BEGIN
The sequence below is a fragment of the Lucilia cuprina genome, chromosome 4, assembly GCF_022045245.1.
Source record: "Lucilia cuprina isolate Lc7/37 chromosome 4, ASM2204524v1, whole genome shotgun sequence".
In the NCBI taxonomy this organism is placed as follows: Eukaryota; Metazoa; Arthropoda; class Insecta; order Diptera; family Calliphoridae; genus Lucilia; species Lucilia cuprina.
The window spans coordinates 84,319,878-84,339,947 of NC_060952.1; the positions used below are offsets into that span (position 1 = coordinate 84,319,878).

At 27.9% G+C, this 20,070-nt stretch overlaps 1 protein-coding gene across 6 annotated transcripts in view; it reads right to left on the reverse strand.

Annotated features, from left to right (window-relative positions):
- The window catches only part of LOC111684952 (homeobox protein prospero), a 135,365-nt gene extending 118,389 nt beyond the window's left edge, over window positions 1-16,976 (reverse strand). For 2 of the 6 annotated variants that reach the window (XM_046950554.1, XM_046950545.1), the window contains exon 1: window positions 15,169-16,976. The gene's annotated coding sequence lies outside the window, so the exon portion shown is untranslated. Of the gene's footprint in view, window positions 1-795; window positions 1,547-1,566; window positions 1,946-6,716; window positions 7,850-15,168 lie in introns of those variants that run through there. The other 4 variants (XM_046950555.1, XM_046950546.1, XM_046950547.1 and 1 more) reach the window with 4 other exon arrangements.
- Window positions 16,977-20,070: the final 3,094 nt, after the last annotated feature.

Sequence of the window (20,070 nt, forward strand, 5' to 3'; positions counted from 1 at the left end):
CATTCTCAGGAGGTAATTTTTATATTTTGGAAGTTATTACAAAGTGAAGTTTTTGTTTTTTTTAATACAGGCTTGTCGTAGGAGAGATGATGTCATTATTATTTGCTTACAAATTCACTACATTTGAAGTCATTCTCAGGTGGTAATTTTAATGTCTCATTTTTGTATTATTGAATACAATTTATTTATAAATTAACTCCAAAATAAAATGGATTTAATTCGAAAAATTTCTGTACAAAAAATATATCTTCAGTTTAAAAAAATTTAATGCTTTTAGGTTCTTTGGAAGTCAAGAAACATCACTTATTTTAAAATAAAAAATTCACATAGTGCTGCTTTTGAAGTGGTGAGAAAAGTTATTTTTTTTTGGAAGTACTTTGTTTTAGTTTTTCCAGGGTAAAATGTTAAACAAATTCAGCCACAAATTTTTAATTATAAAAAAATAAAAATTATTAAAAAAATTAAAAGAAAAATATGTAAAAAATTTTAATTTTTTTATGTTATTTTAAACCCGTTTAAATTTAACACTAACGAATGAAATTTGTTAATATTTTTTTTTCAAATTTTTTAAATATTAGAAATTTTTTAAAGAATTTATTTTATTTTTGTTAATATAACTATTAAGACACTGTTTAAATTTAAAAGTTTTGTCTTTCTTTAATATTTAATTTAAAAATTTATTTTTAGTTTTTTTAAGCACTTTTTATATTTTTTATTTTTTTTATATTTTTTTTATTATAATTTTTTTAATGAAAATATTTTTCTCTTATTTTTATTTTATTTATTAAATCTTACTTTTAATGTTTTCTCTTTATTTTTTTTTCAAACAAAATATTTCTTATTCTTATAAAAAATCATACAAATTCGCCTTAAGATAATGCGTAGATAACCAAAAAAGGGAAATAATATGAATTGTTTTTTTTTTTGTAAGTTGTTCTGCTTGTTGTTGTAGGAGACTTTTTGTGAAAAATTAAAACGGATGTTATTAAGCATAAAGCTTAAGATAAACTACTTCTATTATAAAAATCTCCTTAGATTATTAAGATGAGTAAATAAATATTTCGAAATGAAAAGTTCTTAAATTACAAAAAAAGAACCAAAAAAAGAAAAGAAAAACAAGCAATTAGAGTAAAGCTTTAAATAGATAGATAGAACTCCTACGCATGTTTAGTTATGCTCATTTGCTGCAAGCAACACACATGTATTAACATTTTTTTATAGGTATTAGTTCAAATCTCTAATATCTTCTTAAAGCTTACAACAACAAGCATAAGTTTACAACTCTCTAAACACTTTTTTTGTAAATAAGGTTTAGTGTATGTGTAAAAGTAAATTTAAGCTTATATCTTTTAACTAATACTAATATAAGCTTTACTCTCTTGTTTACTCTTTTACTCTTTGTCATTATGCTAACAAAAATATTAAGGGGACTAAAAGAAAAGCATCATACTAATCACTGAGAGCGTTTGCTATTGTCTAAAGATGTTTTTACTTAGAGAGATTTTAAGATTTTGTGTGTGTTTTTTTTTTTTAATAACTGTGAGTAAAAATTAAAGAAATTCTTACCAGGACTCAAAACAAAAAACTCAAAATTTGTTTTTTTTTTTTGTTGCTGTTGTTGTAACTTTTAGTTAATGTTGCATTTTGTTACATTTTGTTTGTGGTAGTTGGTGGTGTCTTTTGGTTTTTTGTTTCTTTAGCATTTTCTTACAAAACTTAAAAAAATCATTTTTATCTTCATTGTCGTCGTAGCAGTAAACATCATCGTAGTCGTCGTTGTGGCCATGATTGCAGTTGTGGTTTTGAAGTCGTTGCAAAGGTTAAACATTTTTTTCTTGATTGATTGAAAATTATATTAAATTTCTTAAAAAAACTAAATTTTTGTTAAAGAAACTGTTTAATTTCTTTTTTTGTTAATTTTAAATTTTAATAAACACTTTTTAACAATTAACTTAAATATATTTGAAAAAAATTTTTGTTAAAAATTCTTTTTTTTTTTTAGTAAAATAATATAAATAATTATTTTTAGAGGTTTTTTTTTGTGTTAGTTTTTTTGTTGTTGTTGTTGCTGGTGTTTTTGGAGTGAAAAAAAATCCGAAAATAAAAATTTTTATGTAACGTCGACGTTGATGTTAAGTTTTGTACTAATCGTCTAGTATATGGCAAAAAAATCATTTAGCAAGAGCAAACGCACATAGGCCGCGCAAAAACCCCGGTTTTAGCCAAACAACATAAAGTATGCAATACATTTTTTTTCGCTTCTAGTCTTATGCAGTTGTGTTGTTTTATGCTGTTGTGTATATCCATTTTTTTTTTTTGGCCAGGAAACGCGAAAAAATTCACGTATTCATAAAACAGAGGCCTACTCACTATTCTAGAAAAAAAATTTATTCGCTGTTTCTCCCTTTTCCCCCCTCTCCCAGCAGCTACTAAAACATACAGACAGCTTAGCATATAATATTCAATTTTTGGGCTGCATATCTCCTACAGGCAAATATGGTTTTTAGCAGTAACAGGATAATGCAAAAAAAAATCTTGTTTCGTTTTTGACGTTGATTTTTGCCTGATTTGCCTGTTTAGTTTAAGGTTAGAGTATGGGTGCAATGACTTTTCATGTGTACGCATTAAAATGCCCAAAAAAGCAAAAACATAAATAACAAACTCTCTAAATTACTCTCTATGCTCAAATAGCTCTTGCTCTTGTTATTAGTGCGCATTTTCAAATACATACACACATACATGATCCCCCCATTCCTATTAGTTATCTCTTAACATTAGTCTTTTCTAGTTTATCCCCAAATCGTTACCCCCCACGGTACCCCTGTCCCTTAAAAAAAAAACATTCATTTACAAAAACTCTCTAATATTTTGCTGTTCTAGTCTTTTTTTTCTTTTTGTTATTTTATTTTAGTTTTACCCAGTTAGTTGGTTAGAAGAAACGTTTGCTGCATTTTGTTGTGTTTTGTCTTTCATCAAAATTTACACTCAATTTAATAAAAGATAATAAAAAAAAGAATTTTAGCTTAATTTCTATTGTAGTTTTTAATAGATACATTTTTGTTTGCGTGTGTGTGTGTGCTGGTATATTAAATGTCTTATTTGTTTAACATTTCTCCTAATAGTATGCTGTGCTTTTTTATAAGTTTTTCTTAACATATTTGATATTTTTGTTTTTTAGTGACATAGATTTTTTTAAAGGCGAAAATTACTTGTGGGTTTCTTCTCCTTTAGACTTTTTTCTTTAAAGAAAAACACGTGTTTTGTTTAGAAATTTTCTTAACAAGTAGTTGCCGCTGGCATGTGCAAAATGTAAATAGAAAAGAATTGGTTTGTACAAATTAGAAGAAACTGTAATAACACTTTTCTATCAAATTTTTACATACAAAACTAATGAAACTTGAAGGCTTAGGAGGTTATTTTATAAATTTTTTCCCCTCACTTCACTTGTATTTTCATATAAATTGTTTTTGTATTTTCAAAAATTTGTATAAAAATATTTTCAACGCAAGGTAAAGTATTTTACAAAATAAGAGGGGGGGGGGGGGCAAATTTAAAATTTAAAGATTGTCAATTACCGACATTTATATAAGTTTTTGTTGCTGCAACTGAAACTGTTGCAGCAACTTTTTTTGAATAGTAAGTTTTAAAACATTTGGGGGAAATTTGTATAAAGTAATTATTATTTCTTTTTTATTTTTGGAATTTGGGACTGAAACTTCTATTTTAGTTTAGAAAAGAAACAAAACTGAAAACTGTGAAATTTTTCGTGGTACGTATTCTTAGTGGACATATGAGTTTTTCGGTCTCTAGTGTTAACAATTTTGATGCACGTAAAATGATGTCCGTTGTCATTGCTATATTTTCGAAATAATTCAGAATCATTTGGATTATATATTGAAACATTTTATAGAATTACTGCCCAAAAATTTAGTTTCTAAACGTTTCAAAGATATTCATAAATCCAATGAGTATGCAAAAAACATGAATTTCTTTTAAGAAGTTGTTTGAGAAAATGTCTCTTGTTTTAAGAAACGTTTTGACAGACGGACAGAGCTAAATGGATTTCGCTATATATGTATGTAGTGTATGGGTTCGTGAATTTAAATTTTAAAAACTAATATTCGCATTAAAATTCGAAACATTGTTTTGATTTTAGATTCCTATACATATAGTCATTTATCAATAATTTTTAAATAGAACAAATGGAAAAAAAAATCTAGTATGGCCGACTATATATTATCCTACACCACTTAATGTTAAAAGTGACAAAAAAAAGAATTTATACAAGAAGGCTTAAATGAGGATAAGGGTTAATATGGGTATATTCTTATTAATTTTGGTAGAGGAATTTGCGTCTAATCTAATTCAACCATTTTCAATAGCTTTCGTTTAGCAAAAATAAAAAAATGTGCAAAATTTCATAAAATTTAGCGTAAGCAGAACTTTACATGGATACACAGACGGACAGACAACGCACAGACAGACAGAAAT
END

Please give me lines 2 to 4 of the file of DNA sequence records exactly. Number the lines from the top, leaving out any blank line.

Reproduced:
Source record: "Lucilia cuprina isolate Lc7/37 chromosome 4, ASM2204524v1, whole genome shotgun sequence".
In the NCBI taxonomy this organism is placed as follows: Eukaryota; Metazoa; Arthropoda; class Insecta; order Diptera; family Calliphoridae; genus Lucilia; species Lucilia cuprina.
The window spans coordinates 84,319,878-84,339,947 of NC_060952.1; the positions used below are offsets into that span (position 1 = coordinate 84,319,878).